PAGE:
Former Minnesota running coach files lawsuits

On Behalf of | Nov 6, 2019 | Wrongful Termination |

A former Minnesota running coach who says the University of Minnesota-Duluth forced her into resignation has now filed a wrongful termination case against the University’s official leadership. In addition to wrongful termination, the coach also raised several other allegations based on sex and gender discrimination, including allegations of unequal pay and a hostile work environment.

The woman had coached both cross country and track and field at the school for about a decade. At the time of her resignation, she had been placed on leave. She claims that her resignation was at the behest of the University’s leadership, who indicated that they would initiate a publicized, and potentially embarrassing, disciplinary process if she refused to do so.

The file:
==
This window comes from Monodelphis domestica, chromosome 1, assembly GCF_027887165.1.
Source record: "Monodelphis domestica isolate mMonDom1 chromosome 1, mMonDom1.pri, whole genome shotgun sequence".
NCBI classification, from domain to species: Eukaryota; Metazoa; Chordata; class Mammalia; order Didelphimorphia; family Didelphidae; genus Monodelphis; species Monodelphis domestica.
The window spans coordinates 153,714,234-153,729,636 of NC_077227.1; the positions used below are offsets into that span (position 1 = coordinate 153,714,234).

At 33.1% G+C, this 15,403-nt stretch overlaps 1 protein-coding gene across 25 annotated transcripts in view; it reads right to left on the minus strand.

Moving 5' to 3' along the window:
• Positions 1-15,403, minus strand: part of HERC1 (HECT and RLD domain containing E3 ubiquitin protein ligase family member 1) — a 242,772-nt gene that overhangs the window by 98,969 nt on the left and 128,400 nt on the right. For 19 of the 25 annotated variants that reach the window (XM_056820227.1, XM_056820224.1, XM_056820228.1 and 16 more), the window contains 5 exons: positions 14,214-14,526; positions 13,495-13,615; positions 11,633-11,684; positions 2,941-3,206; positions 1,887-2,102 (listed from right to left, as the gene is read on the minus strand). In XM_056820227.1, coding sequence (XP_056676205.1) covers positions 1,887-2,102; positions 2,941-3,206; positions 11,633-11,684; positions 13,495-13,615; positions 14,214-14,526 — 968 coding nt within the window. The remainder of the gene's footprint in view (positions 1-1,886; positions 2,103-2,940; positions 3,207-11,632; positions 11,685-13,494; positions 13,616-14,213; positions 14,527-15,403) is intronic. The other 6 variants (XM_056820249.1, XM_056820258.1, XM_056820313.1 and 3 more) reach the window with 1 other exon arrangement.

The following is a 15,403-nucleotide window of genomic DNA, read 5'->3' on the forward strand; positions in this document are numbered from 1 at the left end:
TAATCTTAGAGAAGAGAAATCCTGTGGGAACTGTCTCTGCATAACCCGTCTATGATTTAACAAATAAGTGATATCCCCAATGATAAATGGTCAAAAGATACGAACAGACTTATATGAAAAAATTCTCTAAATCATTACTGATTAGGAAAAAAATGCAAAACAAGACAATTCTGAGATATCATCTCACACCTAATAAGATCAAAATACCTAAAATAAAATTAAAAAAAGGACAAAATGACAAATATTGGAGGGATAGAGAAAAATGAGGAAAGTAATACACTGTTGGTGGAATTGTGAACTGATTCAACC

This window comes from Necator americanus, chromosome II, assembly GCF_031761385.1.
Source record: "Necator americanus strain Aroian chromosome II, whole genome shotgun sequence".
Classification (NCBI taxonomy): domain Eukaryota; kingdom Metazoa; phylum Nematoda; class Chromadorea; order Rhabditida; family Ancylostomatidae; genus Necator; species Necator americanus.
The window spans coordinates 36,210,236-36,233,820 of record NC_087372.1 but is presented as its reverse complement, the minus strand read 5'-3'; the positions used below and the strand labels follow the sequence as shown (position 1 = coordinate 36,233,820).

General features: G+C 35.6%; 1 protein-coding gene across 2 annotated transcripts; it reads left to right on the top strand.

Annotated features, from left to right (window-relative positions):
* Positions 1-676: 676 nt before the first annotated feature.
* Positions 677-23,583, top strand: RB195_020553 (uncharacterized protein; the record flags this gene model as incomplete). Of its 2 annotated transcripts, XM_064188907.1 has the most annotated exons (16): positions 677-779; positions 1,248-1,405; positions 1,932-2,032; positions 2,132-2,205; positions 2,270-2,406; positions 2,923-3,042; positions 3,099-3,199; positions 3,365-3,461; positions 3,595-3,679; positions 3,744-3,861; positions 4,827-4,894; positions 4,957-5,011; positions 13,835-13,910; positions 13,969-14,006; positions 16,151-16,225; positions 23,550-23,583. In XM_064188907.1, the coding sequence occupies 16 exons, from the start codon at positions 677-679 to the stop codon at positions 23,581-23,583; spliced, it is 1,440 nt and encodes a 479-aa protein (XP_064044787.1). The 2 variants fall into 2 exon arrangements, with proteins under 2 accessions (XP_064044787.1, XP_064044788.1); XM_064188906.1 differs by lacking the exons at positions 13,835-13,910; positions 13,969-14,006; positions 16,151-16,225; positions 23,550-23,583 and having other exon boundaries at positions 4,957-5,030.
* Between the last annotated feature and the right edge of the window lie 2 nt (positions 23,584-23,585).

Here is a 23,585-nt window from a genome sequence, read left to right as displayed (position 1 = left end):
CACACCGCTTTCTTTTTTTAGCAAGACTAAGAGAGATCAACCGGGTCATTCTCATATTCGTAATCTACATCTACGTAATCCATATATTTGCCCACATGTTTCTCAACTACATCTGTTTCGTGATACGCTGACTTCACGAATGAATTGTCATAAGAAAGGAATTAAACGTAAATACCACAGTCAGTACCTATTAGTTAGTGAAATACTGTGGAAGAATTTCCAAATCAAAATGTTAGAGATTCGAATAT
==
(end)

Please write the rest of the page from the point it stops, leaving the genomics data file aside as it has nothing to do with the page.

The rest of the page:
For their part, the school has implied that the coach is a perpetrator, and not a victim, of sexual harassment. From an internal review, she was accused of physically touching some of the athletes who trained under her in a way that made the athletes feel uncomfortable. The coach has denied improper conduct and indicated that the internal investigation into her behavior was unfair.

In her lawsuits, the woman says that the University’s action against her was because she was an outspoken advocate of equal treatment for female athletes and for the funding of women’s athletic programs. She indicated that the University forced her to resign so as to make room for a coach who would be more willing to overlook the University’s unlawful actions.

In her cases, the coach is requesting compensation for lost pay, attorney fees, and emotional distress. The University has said that it does not think her litigation will be successful.

This story illustrates that employers, including public universities that really should know better, will sometimes go to great length to discredit and dismiss an employee who insists that the company do the right thing. While the outcome of this lawsuit remains to be seen, Minnesota workers who feel they have been fired for speaking up do have legal options available to them.